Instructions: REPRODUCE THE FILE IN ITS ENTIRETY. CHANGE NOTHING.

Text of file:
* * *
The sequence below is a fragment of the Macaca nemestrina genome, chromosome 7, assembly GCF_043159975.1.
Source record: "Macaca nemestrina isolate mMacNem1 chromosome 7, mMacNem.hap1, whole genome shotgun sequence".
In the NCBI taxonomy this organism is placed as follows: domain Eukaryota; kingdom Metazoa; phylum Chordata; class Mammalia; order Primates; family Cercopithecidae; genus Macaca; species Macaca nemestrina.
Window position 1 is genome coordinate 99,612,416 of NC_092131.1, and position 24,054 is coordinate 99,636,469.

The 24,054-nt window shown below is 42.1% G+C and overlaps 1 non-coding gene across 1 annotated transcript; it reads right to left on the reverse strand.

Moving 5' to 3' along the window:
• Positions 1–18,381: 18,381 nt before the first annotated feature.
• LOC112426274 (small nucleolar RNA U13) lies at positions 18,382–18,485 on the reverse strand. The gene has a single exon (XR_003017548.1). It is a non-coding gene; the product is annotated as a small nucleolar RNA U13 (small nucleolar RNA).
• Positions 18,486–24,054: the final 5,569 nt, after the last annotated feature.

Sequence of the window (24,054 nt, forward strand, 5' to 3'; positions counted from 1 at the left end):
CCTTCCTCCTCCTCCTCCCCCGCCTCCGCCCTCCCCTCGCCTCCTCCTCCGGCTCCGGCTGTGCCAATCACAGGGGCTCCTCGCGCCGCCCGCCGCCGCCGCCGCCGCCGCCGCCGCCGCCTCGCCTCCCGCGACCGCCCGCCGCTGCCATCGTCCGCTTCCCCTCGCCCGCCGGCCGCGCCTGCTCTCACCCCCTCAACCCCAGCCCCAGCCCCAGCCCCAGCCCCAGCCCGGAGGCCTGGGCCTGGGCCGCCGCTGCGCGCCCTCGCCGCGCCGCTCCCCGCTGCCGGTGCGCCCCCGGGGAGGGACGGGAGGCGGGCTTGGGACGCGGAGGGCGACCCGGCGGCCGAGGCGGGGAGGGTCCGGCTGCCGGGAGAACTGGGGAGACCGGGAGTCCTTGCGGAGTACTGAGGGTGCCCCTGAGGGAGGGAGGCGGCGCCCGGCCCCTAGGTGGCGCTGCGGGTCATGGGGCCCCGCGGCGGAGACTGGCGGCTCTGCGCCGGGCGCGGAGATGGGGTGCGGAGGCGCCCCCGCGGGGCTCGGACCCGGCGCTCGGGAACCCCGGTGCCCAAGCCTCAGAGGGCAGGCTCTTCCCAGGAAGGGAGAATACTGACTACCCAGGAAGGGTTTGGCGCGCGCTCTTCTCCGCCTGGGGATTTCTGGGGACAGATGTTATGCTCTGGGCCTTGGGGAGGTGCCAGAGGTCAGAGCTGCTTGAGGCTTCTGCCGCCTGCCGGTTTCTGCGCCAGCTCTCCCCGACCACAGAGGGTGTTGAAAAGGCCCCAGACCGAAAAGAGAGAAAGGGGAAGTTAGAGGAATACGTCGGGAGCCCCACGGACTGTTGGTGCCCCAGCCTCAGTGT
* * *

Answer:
The sequence below is a fragment of the Macaca nemestrina genome, chromosome 7, assembly GCF_043159975.1.
Source record: "Macaca nemestrina isolate mMacNem1 chromosome 7, mMacNem.hap1, whole genome shotgun sequence".
In the NCBI taxonomy this organism is placed as follows: domain Eukaryota; kingdom Metazoa; phylum Chordata; class Mammalia; order Primates; family Cercopithecidae; genus Macaca; species Macaca nemestrina.
Window position 1 is genome coordinate 99,612,416 of NC_092131.1, and position 24,054 is coordinate 99,636,469.

The 24,054-nt window shown below is 42.1% G+C and overlaps 1 non-coding gene across 1 annotated transcript; it reads right to left on the reverse strand.

Moving 5' to 3' along the window:
• Positions 1–18,381: 18,381 nt before the first annotated feature.
• LOC112426274 (small nucleolar RNA U13) lies at positions 18,382–18,485 on the reverse strand. The gene has a single exon (XR_003017548.1). It is a non-coding gene; the product is annotated as a small nucleolar RNA U13 (small nucleolar RNA).
• Positions 18,486–24,054: the final 5,569 nt, after the last annotated feature.

Sequence of the window (24,054 nt, forward strand, 5' to 3'; positions counted from 1 at the left end):
CCTTCCTCCTCCTCCTCCCCCGCCTCCGCCCTCCCCTCGCCTCCTCCTCCGGCTCCGGCTGTGCCAATCACAGGGGCTCCTCGCGCCGCCCGCCGCCGCCGCCGCCGCCGCCGCCGCCGCCTCGCCTCCCGCGACCGCCCGCCGCTGCCATCGTCCGCTTCCCCTCGCCCGCCGGCCGCGCCTGCTCTCACCCCCTCAACCCCAGCCCCAGCCCCAGCCCCAGCCCCAGCCCGGAGGCCTGGGCCTGGGCCGCCGCTGCGCGCCCTCGCCGCGCCGCTCCCCGCTGCCGGTGCGCCCCCGGGGAGGGACGGGAGGCGGGCTTGGGACGCGGAGGGCGACCCGGCGGCCGAGGCGGGGAGGGTCCGGCTGCCGGGAGAACTGGGGAGACCGGGAGTCCTTGCGGAGTACTGAGGGTGCCCCTGAGGGAGGGAGGCGGCGCCCGGCCCCTAGGTGGCGCTGCGGGTCATGGGGCCCCGCGGCGGAGACTGGCGGCTCTGCGCCGGGCGCGGAGATGGGGTGCGGAGGCGCCCCCGCGGGGCTCGGACCCGGCGCTCGGGAACCCCGGTGCCCAAGCCTCAGAGGGCAGGCTCTTCCCAGGAAGGGAGAATACTGACTACCCAGGAAGGGTTTGGCGCGCGCTCTTCTCCGCCTGGGGATTTCTGGGGACAGATGTTATGCTCTGGGCCTTGGGGAGGTGCCAGAGGTCAGAGCTGCTTGAGGCTTCTGCCGCCTGCCGGTTTCTGCGCCAGCTCTCCCCGACCACAGAGGGTGTTGAAAAGGCCCCAGACCGAAAAGAGAGAAAGGGGAAGTTAGAGGAATACGTCGGGAGCCCCACGGACTGTTGGTGCCCCAGCCTCAGTGT